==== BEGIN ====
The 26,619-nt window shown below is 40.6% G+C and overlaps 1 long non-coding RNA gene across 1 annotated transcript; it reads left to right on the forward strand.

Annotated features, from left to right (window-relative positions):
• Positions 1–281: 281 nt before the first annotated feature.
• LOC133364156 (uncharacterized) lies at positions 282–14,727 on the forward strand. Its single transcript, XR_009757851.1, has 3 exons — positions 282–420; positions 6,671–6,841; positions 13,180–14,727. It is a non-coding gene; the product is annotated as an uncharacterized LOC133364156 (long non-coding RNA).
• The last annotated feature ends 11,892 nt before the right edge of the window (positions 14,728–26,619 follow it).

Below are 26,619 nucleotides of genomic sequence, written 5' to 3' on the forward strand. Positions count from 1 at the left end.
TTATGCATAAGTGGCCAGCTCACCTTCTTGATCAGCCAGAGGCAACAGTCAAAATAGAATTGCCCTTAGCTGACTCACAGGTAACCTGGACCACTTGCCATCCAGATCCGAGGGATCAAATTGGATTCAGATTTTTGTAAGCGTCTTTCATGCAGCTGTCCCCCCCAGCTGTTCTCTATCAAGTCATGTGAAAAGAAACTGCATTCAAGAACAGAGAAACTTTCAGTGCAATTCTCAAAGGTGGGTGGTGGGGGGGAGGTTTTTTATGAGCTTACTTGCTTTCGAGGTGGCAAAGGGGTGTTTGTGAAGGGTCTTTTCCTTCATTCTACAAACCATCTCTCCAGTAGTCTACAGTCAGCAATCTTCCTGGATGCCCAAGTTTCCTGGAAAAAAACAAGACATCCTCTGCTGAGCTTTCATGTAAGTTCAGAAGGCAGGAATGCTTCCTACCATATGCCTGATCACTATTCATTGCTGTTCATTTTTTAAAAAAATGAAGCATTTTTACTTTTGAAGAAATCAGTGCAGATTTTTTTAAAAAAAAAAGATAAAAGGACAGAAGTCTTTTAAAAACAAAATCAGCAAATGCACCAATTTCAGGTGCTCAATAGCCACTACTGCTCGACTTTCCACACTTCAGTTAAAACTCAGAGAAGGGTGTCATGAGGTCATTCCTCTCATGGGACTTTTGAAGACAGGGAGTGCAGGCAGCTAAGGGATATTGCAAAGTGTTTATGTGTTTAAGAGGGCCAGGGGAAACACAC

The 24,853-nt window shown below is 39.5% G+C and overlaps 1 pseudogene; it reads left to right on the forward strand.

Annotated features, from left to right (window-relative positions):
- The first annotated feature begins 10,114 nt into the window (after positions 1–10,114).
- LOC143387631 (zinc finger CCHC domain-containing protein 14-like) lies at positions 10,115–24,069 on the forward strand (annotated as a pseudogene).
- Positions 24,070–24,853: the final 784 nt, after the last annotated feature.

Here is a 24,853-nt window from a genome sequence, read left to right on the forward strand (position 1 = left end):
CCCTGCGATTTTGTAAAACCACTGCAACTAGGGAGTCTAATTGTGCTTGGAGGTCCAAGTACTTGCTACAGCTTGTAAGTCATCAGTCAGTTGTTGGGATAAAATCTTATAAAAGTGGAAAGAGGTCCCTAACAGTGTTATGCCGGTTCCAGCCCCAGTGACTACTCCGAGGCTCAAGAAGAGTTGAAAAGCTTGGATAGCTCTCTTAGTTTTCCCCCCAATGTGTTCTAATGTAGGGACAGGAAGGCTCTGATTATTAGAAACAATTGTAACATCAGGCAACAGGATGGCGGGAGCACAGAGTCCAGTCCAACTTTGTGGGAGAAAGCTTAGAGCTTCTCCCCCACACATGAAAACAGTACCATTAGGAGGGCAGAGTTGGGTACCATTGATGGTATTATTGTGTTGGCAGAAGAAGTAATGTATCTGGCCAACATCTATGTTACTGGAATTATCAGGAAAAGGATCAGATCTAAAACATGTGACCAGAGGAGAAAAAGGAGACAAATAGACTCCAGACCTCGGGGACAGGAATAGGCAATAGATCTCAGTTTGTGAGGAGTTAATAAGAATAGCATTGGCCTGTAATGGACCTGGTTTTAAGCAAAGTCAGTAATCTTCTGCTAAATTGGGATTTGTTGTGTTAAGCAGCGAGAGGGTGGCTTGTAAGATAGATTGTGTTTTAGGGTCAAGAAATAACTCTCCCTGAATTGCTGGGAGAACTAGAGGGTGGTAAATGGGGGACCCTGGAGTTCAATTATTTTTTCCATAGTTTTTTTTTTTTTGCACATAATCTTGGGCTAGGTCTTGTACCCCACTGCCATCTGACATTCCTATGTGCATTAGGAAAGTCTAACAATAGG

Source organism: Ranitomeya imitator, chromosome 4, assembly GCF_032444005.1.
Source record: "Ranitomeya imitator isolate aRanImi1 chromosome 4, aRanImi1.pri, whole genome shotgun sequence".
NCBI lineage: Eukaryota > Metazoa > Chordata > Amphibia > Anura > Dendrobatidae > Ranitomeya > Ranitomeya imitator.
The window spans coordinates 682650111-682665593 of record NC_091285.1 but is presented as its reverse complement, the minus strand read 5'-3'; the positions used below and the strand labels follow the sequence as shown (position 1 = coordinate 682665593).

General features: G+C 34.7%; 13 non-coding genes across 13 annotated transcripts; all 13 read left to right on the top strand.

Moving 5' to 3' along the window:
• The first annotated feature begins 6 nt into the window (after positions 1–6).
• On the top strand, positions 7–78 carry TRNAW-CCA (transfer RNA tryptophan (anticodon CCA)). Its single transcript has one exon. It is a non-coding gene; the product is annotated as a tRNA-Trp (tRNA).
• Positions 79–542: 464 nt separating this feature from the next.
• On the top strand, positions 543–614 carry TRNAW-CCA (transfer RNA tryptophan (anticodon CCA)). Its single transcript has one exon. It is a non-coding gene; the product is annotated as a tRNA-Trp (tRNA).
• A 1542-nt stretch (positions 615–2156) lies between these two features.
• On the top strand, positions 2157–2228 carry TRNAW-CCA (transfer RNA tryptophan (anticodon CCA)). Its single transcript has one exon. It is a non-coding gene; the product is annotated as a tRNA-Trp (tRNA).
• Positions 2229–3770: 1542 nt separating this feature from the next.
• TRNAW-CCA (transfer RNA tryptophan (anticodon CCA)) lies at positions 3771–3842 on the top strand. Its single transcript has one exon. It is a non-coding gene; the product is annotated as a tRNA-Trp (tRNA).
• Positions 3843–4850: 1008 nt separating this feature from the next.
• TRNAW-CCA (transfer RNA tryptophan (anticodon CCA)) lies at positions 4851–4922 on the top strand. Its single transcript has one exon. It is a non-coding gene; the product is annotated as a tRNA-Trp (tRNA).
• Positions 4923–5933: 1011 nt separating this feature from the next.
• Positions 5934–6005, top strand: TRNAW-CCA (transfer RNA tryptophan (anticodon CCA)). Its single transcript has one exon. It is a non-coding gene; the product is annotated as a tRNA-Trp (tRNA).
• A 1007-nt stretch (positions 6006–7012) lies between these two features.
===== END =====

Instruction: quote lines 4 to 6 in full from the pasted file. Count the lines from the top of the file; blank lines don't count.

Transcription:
• LOC133364156 (uncharacterized) lies at positions 282–14,727 on the forward strand. Its single transcript, XR_009757851.1, has 3 exons — positions 282–420; positions 6,671–6,841; positions 13,180–14,727. It is a non-coding gene; the product is annotated as an uncharacterized LOC133364156 (long non-coding RNA).
• The last annotated feature ends 11,892 nt before the right edge of the window (positions 14,728–26,619 follow it).

Below are 26,619 nucleotides of genomic sequence, written 5' to 3' on the forward strand. Positions count from 1 at the left end.